Simone Biles, one of the greatest American gymnasts ever, publicly rolled her eyes at Bono’s hiring over the weekend when it was revealed that the Republican had publicly spurned Nike in the wake of that company’s embrace of Colin Kaepernick. If that seems like a tremendous amount of word salad, well, yes, but Biles was onto something when she wondered publicly what the USAG thought it was doing.
don’t worry, it’s not like we needed a smarter usa gymnastics president or any sponsors or anything https://t.co/cYQizcjywn
— Simone Biles (@Simone_Biles) October 13, 2018
Although it is almost certain to be lost in the cultural fight over Kaepernick – those aghast that anybody would protest abusive policing will almost certainly also believe that Biles is in the wrong here; Bono’s very public politics will no doubt reinforce that conclusion – Biles’s point about sponsorship is an important one. Nike has the capacity to help a rebuilding organization. It is entirely reasonable to wonder what good is achieved by poisoning that possible relationship with a hire who has publicly dismissed the company? Bono seemed to realize as much almost as soon as Biles took her to task. Bono took down the tweet and apologized:
I regret the post and respect everyone’s views & fundamental right to express them. This doesn’t reflect how I will approach my position @USAGym I will do everything I can to help build, w/ the community, an open, safe & positive environment.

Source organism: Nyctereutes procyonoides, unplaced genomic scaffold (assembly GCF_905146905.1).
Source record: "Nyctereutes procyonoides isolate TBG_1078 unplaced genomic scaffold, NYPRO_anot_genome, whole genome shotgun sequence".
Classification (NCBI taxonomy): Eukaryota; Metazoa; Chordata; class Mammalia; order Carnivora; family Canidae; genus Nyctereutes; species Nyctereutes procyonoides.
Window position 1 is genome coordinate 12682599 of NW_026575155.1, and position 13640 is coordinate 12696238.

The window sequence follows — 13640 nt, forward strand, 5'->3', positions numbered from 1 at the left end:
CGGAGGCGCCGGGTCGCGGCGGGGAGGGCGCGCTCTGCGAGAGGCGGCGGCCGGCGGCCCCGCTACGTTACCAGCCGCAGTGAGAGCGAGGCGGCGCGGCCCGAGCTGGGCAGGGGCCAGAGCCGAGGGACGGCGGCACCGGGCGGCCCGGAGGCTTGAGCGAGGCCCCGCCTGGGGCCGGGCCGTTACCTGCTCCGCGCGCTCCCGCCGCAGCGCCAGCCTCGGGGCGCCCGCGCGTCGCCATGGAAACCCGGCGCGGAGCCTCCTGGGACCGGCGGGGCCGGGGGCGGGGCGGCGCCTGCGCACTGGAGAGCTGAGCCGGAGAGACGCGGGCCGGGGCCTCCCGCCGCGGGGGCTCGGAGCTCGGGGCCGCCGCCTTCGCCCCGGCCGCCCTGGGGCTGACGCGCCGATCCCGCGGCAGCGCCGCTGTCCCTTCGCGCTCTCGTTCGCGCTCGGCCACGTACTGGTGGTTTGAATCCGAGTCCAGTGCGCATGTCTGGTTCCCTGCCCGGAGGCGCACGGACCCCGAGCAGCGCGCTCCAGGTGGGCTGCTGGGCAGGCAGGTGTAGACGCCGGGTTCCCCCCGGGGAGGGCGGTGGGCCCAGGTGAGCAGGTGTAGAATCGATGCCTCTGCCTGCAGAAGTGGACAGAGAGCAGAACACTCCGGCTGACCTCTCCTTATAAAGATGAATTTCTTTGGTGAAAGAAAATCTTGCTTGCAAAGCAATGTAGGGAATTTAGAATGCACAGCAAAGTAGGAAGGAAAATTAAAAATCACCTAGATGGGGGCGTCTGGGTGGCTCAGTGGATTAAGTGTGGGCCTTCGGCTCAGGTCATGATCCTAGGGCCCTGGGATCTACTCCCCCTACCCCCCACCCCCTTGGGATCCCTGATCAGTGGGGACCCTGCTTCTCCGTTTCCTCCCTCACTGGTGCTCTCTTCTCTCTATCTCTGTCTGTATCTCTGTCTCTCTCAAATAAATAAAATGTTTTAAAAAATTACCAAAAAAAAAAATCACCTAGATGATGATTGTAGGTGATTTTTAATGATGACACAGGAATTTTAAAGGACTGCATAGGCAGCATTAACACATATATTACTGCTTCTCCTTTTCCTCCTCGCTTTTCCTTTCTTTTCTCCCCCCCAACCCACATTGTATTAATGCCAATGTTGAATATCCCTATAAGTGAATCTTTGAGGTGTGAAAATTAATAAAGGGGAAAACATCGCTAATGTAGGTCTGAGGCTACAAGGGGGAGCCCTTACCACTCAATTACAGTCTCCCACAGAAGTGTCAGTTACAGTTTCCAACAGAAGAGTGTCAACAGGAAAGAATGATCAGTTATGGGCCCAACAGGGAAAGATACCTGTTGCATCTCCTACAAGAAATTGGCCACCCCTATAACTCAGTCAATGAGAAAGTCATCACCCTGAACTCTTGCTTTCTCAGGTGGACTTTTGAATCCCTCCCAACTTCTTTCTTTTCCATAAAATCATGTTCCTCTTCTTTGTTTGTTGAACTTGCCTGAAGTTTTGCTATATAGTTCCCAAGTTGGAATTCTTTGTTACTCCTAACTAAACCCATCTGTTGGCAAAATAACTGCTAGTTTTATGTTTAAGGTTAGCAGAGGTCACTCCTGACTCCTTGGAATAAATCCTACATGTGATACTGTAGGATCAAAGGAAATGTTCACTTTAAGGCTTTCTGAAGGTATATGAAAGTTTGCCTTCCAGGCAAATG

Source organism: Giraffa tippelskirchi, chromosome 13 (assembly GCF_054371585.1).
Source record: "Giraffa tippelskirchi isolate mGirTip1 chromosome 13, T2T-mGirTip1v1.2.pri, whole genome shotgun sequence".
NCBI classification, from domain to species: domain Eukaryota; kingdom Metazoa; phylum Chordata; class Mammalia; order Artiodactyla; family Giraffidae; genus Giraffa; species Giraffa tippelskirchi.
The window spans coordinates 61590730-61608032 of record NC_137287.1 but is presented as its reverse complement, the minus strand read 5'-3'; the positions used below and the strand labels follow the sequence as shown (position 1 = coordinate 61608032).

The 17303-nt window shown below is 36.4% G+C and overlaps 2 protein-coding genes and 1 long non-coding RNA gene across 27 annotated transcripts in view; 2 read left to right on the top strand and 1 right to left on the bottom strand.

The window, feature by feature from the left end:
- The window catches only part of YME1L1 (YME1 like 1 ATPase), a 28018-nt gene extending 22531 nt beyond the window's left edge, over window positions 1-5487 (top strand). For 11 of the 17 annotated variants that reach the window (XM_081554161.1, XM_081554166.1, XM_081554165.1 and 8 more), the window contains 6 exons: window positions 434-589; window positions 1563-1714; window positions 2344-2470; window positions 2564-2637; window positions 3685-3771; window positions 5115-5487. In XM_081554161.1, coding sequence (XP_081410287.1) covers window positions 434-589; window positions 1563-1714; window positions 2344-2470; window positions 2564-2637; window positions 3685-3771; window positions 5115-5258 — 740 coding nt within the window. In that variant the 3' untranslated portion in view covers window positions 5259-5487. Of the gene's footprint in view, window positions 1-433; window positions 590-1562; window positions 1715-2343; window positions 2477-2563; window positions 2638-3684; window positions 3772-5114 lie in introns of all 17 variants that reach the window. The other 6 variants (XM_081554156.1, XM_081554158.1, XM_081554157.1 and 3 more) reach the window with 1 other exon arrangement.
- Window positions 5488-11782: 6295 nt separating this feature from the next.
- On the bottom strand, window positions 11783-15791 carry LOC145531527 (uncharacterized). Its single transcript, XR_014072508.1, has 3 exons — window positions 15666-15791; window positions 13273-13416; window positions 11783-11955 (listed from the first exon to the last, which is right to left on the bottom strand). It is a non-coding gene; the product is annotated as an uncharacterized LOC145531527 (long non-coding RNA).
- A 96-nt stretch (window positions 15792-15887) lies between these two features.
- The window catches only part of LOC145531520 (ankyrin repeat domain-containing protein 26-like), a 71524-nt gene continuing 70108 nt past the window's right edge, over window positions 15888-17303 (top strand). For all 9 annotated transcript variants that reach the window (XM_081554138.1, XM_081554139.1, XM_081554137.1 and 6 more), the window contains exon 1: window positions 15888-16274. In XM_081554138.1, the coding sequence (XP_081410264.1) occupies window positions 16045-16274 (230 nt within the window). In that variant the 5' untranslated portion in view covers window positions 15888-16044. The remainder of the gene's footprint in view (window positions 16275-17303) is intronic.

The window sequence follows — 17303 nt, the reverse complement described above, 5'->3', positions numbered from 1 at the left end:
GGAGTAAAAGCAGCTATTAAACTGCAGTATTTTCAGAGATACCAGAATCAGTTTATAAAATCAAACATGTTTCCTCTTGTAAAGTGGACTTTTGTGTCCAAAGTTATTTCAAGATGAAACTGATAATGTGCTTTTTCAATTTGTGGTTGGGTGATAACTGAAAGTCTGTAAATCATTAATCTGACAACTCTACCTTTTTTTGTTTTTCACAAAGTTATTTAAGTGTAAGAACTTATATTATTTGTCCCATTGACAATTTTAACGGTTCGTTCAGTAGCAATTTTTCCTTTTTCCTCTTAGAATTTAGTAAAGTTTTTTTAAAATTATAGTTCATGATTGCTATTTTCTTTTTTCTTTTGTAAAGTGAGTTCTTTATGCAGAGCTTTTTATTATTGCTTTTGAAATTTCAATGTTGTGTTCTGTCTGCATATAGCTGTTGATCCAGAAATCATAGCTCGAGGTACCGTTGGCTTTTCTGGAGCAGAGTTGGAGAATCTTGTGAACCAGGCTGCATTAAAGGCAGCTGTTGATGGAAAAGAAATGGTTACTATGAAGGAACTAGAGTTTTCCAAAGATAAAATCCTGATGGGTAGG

— Mary Bono (@MaryBonoUSA) October 14, 2018
Biles, it would seem, struck a nerve, something that the athletes themselves have repeatedly been forced to do by USAG management, a group that seems to inexplicably believe that the athletes themselves are the organization’s least concern. But while everybody has been focused on Bono and Biles and Nike, a second, much more significant issue arose.
How Is This Possible?
After losing her seat in Congress in 2012, Mary Bono returned to practicing law at Faegre Baker Daniels, a national law firm with offices throughout the nation. FBD is in Washington DC, in Bono’s own California, and, curiously, in Indianapolis, Indiana. And if Indianapolis, Indiana seems familiar, it might be because the newspaper located there is the one that nationally broke the news about both Nassar and his enablers. One of the reasons the Indianapolis Star was able to do such incredible work is that USAG is also based out of Indianapolis. And, in just the damndest coincidence in the world, FBD has relationships with USAG and Nassar himself.
Part of that relationship involved FBD conspiring with the USAG and Nassar to cover up for his sudden disappearance from team events when he was under (yet another) investigation. One of the firm’s numerous lawyers, Scott Himsel, twice worked out cover stories for Nassar’s absences, first claiming that he was sick and then claiming that he was focused on his private practice. While these excuses were being offered, neither the USAG nor Himsel bothered to tell Michigan State (his other employer) what was being investigated, and even though MSU had plenty of good reasons of its own to have stopped Nassar, he went on seeing and abusing athletes there for another calendar year. Himsel would later abandon Nassar in the aftermath of his arrest for possessing child pornography; Himsel has also, almost certainly wisely, abandoned the law itself.
FBD is an enormous law firm. It is obviously quite possible that Mary Bono never knew that it had worked with USAG or Nassar, or, if she had known, that she still had not had anything to do with the firm’s, or Himsel’s, decisions about how to protect Nassar. Bono worked out of the firm’s Washington DC and Silicon Valley offices, after all. She was far away from Indianapolis.